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Pride Month Profiles: Ryan Walsh

April 25, 2022

Human Resources Coordinator Ryan Walsh joined Noodle after more than a decade in the food and beverage industry. While working full time in customer service, Ryan had achieved his goal of becoming the first person in his family to graduate with a degree in higher education after earning his Bachelor of Arts degree in World Languages and Cultures from Salem State University. His passion for the unknown, combined with his sense of adventure, led him to work in the People’s Republic of China for two years as Program Manager and educator for an English Language Arts School. He is currently a Coordinator on the Human Resources Team and is swiftly becoming an expert in project management.

Meet Human Resources Coordinator Ryan Walsh

“It’s always a two-way street between leader and team member.“

What does it mean for you to identify as LGBTQ+?

It’s the exact experience of who I am. I grew up in rural Pennsylvania in a place where being openly gay is a traumatic experience. I was taught from a young age that people like me had no place in this world; that somehow I was broken. 

Being openly gay means celebrating my uniqueness as a human. Identifying as LGBTQ+ is embracing those who share similar experiences to mine, but do not mirror myself. Every person, regardless of personal identity, has their own wants and needs, undergoes their own ups and downs, faces their own trauma and happiness.

I recently read that tolerance is giving to another human every right that you claim for yourself and that stuck with me. I am part of a community that recognizes, validates, and appreciates one another. The love that has been gifted to me by this group of amazing humans has allowed me to understand that I am, in fact, not broken.

Why did you choose to work in education? How have your educational experiences shaped your career?

I didn’t think I would end up working in education until I saw firsthand how it changes lives so drastically. Early in my career I managed an English Language arts school in Shanghai, China, for almost two years. I saw the impact of the program on the lives of its students and was incredibly inspired by that. Now, here at Noodle, one of my responsibilities is to develop, launch and run the Noodle internship program, which very much reminds me of my work in Shanghai because I know this program has the power to change lives.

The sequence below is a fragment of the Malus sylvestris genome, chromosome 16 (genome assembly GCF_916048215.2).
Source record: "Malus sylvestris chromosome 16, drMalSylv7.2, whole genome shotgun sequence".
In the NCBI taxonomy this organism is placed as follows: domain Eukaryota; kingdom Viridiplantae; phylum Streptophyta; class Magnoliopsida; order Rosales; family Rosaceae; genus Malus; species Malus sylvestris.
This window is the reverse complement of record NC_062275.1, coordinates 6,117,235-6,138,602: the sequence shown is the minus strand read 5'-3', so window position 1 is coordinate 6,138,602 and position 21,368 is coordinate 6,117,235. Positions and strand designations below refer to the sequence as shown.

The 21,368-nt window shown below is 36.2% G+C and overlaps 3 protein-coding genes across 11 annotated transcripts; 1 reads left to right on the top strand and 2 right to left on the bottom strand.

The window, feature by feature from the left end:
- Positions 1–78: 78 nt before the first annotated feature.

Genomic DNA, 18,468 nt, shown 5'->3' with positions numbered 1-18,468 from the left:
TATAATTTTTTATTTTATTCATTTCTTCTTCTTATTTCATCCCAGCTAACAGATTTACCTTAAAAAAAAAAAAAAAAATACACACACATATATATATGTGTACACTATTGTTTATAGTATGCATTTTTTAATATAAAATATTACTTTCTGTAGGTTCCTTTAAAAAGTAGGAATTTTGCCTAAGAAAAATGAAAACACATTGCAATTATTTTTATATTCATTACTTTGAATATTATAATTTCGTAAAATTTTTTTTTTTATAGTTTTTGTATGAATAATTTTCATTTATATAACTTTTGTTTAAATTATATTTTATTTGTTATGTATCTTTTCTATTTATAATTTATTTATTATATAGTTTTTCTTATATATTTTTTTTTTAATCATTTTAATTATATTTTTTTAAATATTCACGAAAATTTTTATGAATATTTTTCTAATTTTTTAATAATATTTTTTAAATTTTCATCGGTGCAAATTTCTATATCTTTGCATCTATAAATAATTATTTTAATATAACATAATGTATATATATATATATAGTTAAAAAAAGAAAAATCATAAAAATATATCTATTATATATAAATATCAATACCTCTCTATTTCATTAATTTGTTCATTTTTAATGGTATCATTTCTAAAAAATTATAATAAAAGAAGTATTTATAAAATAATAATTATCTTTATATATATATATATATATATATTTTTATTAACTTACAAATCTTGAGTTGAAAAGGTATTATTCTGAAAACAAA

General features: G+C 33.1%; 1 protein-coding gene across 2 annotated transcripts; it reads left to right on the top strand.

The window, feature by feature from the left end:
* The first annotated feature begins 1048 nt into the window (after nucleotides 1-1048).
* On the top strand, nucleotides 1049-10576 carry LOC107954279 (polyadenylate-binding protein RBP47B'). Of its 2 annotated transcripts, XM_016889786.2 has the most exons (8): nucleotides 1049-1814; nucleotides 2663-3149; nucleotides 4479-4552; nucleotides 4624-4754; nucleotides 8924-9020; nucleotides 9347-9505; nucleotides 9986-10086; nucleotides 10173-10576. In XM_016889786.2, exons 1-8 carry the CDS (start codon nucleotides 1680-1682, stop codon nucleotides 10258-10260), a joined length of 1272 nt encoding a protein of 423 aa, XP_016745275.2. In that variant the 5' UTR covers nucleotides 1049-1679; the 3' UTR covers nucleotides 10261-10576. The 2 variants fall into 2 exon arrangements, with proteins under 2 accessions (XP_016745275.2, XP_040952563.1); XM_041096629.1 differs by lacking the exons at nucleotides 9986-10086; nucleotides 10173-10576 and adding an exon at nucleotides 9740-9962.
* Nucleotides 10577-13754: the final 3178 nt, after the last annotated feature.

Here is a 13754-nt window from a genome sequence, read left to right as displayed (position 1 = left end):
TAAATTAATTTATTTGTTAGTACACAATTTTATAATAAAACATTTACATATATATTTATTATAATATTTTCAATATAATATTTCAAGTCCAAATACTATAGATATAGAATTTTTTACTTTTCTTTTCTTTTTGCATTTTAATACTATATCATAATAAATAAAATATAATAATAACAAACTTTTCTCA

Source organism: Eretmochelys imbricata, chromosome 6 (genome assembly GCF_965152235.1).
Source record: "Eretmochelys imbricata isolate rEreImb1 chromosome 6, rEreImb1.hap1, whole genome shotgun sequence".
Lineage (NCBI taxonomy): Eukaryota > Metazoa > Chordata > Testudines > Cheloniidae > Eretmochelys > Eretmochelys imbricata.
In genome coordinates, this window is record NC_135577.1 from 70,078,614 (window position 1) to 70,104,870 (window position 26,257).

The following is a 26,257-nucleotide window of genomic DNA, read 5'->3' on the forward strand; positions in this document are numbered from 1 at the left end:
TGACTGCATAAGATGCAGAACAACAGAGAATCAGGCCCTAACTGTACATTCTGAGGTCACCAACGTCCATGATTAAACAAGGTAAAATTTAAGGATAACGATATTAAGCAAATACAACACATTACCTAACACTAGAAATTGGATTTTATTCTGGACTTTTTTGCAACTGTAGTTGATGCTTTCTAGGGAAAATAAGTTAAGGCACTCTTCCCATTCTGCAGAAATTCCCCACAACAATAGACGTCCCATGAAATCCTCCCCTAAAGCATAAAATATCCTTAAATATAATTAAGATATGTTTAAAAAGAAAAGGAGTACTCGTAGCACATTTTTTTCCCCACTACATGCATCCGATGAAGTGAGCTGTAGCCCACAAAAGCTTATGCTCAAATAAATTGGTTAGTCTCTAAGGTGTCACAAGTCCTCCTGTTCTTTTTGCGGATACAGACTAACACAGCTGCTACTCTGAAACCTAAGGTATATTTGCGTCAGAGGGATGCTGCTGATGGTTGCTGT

We accept undergraduate, graduate and post graduate interns into the program for 10 weeks during the summer. Our interns learn valuable skill sets and make meaningful contributions that impact our work on a day-to-day basis. It’s an immersive, 360-degree approach to the business world. And for me, it’s similarly fulfilling.

What traits does a great leader exhibit? 

Two of the most important traits necessary to great leadership are empathy and trust. Empathy is needed because you’re working with another person, and to understand and share their feelings is, in itself, human. A simple check-in at work can go a long way in establishing a meaningful relationship. This, in turn, builds trust which is a strong foundation for building a powerful team.

It’s always a two-way street between leader and team member. Great leaders place the needs of others before their own, they ask for feedback and they genuinely care for people before they care for numbers. I have a way to go before I am the leader I aspire to be, but I try my best to act like him in every role throughout my career.

What is it about your background or career experiences that successfully positioned you for your role at Noodle?